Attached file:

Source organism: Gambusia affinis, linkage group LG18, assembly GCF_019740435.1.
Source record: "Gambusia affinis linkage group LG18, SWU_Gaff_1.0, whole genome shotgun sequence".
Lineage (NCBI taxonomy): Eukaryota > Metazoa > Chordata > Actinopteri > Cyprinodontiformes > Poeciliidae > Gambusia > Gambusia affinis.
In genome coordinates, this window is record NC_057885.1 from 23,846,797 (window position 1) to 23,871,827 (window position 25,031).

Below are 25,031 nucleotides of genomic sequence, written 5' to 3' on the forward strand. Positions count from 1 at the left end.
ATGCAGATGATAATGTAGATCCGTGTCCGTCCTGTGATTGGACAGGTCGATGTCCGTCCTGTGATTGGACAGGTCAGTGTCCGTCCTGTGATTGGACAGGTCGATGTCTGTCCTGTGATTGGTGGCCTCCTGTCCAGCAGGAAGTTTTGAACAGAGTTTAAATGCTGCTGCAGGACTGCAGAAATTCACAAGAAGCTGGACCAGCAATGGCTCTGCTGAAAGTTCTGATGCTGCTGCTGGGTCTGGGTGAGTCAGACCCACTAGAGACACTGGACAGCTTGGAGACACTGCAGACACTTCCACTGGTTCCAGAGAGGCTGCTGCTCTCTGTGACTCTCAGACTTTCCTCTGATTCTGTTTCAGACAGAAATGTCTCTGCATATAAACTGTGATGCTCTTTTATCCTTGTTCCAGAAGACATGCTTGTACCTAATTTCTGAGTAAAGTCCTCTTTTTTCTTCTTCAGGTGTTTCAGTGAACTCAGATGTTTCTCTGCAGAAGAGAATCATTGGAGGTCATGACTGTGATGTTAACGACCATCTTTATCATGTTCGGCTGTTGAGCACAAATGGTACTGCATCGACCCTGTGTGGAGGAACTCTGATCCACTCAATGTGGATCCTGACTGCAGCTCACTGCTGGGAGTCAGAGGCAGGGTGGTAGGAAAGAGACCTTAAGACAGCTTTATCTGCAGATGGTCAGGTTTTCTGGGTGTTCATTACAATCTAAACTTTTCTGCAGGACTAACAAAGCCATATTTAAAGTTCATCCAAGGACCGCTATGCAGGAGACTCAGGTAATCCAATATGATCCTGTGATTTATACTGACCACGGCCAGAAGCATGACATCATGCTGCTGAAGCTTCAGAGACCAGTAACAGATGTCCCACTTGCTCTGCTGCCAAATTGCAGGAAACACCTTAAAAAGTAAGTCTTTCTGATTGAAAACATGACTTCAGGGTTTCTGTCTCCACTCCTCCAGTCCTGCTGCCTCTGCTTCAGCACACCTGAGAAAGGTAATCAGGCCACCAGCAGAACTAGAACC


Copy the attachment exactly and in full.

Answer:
Source organism: Gambusia affinis, linkage group LG18, assembly GCF_019740435.1.
Source record: "Gambusia affinis linkage group LG18, SWU_Gaff_1.0, whole genome shotgun sequence".
Lineage (NCBI taxonomy): Eukaryota > Metazoa > Chordata > Actinopteri > Cyprinodontiformes > Poeciliidae > Gambusia > Gambusia affinis.
In genome coordinates, this window is record NC_057885.1 from 23,846,797 (window position 1) to 23,871,827 (window position 25,031).

Below are 25,031 nucleotides of genomic sequence, written 5' to 3' on the forward strand. Positions count from 1 at the left end.
ATGCAGATGATAATGTAGATCCGTGTCCGTCCTGTGATTGGACAGGTCGATGTCCGTCCTGTGATTGGACAGGTCAGTGTCCGTCCTGTGATTGGACAGGTCGATGTCTGTCCTGTGATTGGTGGCCTCCTGTCCAGCAGGAAGTTTTGAACAGAGTTTAAATGCTGCTGCAGGACTGCAGAAATTCACAAGAAGCTGGACCAGCAATGGCTCTGCTGAAAGTTCTGATGCTGCTGCTGGGTCTGGGTGAGTCAGACCCACTAGAGACACTGGACAGCTTGGAGACACTGCAGACACTTCCACTGGTTCCAGAGAGGCTGCTGCTCTCTGTGACTCTCAGACTTTCCTCTGATTCTGTTTCAGACAGAAATGTCTCTGCATATAAACTGTGATGCTCTTTTATCCTTGTTCCAGAAGACATGCTTGTACCTAATTTCTGAGTAAAGTCCTCTTTTTTCTTCTTCAGGTGTTTCAGTGAACTCAGATGTTTCTCTGCAGAAGAGAATCATTGGAGGTCATGACTGTGATGTTAACGACCATCTTTATCATGTTCGGCTGTTGAGCACAAATGGTACTGCATCGACCCTGTGTGGAGGAACTCTGATCCACTCAATGTGGATCCTGACTGCAGCTCACTGCTGGGAGTCAGAGGCAGGGTGGTAGGAAAGAGACCTTAAGACAGCTTTATCTGCAGATGGTCAGGTTTTCTGGGTGTTCATTACAATCTAAACTTTTCTGCAGGACTAACAAAGCCATATTTAAAGTTCATCCAAGGACCGCTATGCAGGAGACTCAGGTAATCCAATATGATCCTGTGATTTATACTGACCACGGCCAGAAGCATGACATCATGCTGCTGAAGCTTCAGAGACCAGTAACAGATGTCCCACTTGCTCTGCTGCCAAATTGCAGGAAACACCTTAAAAAGTAAGTCTTTCTGATTGAAAACATGACTTCAGGGTTTCTGTCTCCACTCCTCCAGTCCTGCTGCCTCTGCTTCAGCACACCTGAGAAAGGTAATCAGGCCACCAGCAGAACTAGAACC